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Background: Melioidosis is a frequently fatal disease caused by an environmental bacterium Burkholderia pseudomallei. The disease is prevalent in northeast Thailand, particularly among rice field farmers who are at risk of bacterial exposure through contact with contaminated soil and water. However, not all exposure results in disease, and infection can have different infection outcomes. Our hypothesis is that the acquisition and outcomes of melioidosis may be influenced by genetic factors of the bacterium, the host, or a combination of both. To address this hypothesis, we aim to collect, sequence, and analyse genetic data from melioidosis patients and controls, along with isolates of B. pseudomallei obtained from patients. Additionally, we will study the metagenomics of the household water supply for both patients and controls, including the presence of B. pseudomallei. Methods: BurkHostGEN is an ongoing observational study being conducted at Sunpasitthiprasong Hospital, Ubon Ratchathani, Thailand. Weare obtaining consent from 600 melioidosis patients and 700 controls, spanning both sexes, to collect 1 mL of blood for host DNA analysis, 3 mL of blood for RNA analysis, as well as 5 L of household water supply for metagenomic analysis. Additionally, we are isolating B. pseudomallei from the melioidosis patients to obtain bacterial DNA. This comprehensive approach will allow us to identify B. pseudomallei and their paired host genetic factors associated with disease acquisition and severity. Ethical approvals have been obtained for BurkHostGEN. Host and bacterial genetic data will be uploaded to European Genome-Phenome Archive (EGA) and European Nucleotide Archive (ENA), respectively. Conclusions: BurkHostGEN holds the potential to discover bacterial and host genetic factors associated with melioidosis infection and severity of illness. It can also support various study designs, including biomarker validation, disease pathogenesis, and epidemiological analysis not only for melioidosis but also for other infectious diseases.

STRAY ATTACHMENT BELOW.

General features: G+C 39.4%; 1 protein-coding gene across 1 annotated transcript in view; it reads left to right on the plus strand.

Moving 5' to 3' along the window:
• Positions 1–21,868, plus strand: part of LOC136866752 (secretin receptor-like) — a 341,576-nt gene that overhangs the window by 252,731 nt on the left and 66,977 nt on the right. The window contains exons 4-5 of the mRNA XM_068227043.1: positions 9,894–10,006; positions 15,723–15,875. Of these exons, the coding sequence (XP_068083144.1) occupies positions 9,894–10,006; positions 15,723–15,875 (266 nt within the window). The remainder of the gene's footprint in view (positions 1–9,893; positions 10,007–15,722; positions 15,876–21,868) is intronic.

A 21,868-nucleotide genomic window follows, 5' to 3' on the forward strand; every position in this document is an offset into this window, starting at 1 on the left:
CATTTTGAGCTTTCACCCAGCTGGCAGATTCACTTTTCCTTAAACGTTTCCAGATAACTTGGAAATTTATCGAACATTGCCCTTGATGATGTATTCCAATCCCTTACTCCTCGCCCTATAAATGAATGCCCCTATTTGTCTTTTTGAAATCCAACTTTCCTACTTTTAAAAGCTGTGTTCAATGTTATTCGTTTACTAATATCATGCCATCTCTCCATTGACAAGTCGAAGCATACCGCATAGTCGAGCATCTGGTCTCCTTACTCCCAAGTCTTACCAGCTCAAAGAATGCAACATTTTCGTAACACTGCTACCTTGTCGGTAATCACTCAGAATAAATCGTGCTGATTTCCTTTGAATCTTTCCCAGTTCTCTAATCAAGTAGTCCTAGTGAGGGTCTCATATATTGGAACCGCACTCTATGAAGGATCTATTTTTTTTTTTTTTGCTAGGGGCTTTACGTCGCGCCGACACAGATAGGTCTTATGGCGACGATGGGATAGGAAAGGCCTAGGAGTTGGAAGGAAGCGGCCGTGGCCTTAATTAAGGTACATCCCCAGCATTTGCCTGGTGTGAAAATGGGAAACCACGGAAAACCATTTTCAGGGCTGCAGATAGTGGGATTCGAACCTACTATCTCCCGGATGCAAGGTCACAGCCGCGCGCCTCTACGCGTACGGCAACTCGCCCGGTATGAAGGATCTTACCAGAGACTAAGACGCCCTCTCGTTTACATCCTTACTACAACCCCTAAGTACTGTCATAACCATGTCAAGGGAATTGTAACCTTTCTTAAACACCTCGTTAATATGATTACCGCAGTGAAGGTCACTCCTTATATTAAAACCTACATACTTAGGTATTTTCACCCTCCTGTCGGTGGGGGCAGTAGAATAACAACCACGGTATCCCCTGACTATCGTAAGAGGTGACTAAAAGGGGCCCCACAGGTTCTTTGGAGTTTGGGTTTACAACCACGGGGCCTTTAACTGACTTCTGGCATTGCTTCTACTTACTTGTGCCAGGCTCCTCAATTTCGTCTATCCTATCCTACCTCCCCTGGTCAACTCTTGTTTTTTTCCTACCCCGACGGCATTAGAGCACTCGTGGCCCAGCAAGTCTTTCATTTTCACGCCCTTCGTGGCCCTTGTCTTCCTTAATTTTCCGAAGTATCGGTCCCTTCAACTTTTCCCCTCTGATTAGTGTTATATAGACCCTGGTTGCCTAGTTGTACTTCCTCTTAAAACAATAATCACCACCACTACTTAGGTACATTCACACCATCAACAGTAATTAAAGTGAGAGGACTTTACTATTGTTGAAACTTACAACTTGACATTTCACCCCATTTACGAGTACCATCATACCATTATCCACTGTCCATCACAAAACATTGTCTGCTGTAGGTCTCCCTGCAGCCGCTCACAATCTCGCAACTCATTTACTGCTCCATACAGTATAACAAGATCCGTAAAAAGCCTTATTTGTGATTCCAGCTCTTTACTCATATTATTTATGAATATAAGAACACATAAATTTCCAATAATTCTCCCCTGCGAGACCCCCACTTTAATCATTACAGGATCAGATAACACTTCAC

Original publication




Journal article


Wellcome Open Research


F1000 Research Ltd

Publication Date





347 - 347